Mark Penn’s fuzzy pro-blogging stats

I did a lot of digging around in the numbers around blogging for my book, so I’m on alert when I read a piece like Mark Penn’s look at pro blogging in the Wall Street Journal, which is getting lots of attention this morning. A little skepticism is definitely in order.

Here’s the nub of hard numbers in Penn’s piece:

The best studies we can find say we are a nation of over 20 million bloggers, with 1.7 million profiting from the work, and 452,000 of those using blogging as their primary source of income. That’s almost 2 million Americans getting paid by the word, the post, or the click — whether on their site or someone else’s.

Where do these numbers come from?

“20 million bloggers” links to a 2008 report from Emarketer that costs $695 if you actually want to know how they got their numbers (I confess I haven’t made the investment).

“1.7 million profiting” links to a promotional page for BlogWorld Expo that cites no source at all for its data.

“452,000 of those using blogging as their primary source of income” is drawn from a Mediabistro rewrite of numbers from Technorati’s State of the Blogosphere reports. Technorati’s are the longest-running and most valuable, and consistent, series of blogging studies over time, but like any study’s numbers, they can be easily misrepresented: here, Penn relies on them for the datum that bloggers who reach 100,000 uniques a month can earn $75K a year. But if you read the source, you find this:

The average income was $75,000 for those who had 100,000 or more unique visitors per month (some of whom had more than one million visitors each month). The median annual income for this group is significantly lower — $22,000.

In other words, the $75K average is skewed by a handful of outlier successes, but the great majority of bloggers who get 100,000 uniques/month earn more like $22,000. Here, the median is far more relevant than the average. Penn, of all people, knows this.

Later on, Penn’s piece cites other sources, including a Pew study and this iLibrarian post which references a 2008 study by an outfit called BIGResearch. The BIGResearch study particularly flummoxed me as I was researching my book, and in email correspondence with a company representative I got to the root of the oddness of their numbers: Their study defined “blogger” as, basically, anyone who writes or reads a blog. That’s one way to muddy the waters!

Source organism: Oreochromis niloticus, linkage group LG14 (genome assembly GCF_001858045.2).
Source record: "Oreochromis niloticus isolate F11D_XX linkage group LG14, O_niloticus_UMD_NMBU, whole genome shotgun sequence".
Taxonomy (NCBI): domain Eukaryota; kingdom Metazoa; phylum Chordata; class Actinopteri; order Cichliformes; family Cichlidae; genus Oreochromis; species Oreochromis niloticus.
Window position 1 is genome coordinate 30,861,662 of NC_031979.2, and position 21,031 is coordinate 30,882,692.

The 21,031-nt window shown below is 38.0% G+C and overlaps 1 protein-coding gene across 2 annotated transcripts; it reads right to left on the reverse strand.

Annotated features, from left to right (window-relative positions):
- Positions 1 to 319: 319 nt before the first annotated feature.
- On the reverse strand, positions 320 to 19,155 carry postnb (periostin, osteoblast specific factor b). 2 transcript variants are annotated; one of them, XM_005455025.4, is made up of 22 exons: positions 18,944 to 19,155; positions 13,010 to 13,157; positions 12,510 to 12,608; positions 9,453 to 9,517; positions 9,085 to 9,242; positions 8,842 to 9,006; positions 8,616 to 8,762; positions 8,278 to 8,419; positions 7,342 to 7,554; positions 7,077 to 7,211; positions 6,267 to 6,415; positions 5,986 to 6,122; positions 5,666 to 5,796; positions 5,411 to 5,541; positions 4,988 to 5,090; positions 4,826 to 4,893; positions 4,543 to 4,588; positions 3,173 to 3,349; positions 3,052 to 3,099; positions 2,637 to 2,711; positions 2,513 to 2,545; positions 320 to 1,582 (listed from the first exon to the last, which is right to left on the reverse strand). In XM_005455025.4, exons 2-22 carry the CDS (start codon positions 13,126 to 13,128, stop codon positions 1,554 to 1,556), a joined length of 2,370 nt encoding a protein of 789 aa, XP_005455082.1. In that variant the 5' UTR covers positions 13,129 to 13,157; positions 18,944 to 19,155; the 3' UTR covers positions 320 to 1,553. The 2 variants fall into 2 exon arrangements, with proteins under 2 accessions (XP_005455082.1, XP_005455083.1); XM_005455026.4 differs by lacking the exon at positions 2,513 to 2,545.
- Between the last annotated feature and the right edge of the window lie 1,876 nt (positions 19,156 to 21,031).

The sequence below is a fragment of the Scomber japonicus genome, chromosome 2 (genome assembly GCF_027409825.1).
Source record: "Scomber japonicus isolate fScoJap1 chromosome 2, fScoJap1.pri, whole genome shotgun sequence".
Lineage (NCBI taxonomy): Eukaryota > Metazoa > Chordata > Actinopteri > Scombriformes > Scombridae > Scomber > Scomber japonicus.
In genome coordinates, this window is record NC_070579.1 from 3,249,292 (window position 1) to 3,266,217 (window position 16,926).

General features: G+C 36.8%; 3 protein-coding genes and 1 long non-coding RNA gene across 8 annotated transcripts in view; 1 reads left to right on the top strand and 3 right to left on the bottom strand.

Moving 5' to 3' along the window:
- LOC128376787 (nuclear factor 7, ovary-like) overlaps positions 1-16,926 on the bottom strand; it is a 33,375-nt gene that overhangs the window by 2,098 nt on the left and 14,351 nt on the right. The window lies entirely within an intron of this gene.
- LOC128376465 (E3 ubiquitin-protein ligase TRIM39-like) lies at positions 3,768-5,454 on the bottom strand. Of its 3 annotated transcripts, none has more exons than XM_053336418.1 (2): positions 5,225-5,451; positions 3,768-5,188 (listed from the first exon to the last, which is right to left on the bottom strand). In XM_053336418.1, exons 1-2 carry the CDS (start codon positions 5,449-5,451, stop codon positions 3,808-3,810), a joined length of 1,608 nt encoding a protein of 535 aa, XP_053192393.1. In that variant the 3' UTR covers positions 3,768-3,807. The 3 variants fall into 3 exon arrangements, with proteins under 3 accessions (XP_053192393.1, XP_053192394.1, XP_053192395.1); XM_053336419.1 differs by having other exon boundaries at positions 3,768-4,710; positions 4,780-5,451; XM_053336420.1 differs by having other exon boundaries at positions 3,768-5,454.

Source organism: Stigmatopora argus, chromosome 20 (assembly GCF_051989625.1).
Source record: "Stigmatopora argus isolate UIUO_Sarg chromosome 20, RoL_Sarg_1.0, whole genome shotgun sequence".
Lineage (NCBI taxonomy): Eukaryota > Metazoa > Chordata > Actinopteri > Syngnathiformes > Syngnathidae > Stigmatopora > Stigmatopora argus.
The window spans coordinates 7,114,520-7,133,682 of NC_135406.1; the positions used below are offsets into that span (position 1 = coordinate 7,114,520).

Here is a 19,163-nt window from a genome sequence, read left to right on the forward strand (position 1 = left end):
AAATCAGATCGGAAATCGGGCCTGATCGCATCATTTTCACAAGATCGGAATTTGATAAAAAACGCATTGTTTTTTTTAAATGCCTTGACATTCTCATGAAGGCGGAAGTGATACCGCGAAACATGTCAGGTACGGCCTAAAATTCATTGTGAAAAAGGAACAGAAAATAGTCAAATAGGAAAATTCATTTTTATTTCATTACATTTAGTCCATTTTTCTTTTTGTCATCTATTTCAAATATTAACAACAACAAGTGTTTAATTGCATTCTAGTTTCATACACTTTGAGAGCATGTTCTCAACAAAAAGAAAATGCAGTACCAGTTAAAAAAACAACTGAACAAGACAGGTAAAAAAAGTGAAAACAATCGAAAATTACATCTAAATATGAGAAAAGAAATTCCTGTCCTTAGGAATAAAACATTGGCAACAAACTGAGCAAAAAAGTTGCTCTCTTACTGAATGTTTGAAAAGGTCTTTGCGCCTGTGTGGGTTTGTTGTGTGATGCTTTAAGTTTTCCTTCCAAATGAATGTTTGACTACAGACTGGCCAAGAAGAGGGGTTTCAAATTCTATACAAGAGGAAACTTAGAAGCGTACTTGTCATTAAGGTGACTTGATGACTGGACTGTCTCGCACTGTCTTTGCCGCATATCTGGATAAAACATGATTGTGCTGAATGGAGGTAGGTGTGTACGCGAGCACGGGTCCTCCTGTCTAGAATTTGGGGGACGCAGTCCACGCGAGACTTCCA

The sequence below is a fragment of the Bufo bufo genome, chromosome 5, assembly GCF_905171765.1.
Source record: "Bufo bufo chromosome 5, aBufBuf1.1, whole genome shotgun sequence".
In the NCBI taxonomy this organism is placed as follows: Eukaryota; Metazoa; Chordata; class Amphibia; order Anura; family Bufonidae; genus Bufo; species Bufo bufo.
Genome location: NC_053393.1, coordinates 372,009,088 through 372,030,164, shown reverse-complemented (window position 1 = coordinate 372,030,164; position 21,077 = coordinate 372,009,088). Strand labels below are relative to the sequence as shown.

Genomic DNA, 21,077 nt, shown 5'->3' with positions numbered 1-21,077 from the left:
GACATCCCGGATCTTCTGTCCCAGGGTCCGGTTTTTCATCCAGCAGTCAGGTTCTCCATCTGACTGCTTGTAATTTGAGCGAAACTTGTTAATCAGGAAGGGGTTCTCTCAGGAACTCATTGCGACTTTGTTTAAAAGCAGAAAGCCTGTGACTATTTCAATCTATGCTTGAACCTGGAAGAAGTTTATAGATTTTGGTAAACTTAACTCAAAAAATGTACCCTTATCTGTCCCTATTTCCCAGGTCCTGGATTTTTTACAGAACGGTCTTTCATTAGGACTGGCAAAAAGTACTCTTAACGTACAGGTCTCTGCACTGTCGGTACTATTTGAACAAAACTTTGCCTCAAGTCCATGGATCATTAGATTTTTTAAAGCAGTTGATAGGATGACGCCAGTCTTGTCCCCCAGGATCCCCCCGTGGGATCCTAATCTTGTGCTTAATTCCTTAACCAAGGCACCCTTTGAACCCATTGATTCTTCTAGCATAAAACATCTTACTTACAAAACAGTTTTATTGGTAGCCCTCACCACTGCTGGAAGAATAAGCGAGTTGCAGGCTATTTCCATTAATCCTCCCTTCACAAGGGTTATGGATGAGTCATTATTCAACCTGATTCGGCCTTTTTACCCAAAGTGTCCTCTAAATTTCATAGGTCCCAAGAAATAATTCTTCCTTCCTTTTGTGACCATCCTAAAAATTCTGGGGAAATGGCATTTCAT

The methodology of Penn’s piece seems to be: gather as many numbers as you can and don’t worry about the fact that they are from many different sources at different times using different methodologies and even differing definitions of what it means to “be a blogger” — just toss them all together and start drawing conclusions. Those conclusions, in turn, seem to be based on a misapprehension that bloggers are by definition opinion writers. Many are, to be sure; but many others — particularly in the “pro blog” world Penn focuses on — concentrate on becoming expert sources in a particular area, or informational services, or link reviews.

My suggestion to Penn (who — full disclosure — I briefly worked for, decades ago, during my college years, when he was starting his company): You should commission a real study of blogging, using real sampling techniques, and share the results with the world. No one has done this yet that I’m aware of. You know how to do it! And we’d get a lot better information than this crazy-quilt pastiche of mix-‘n’-match stats.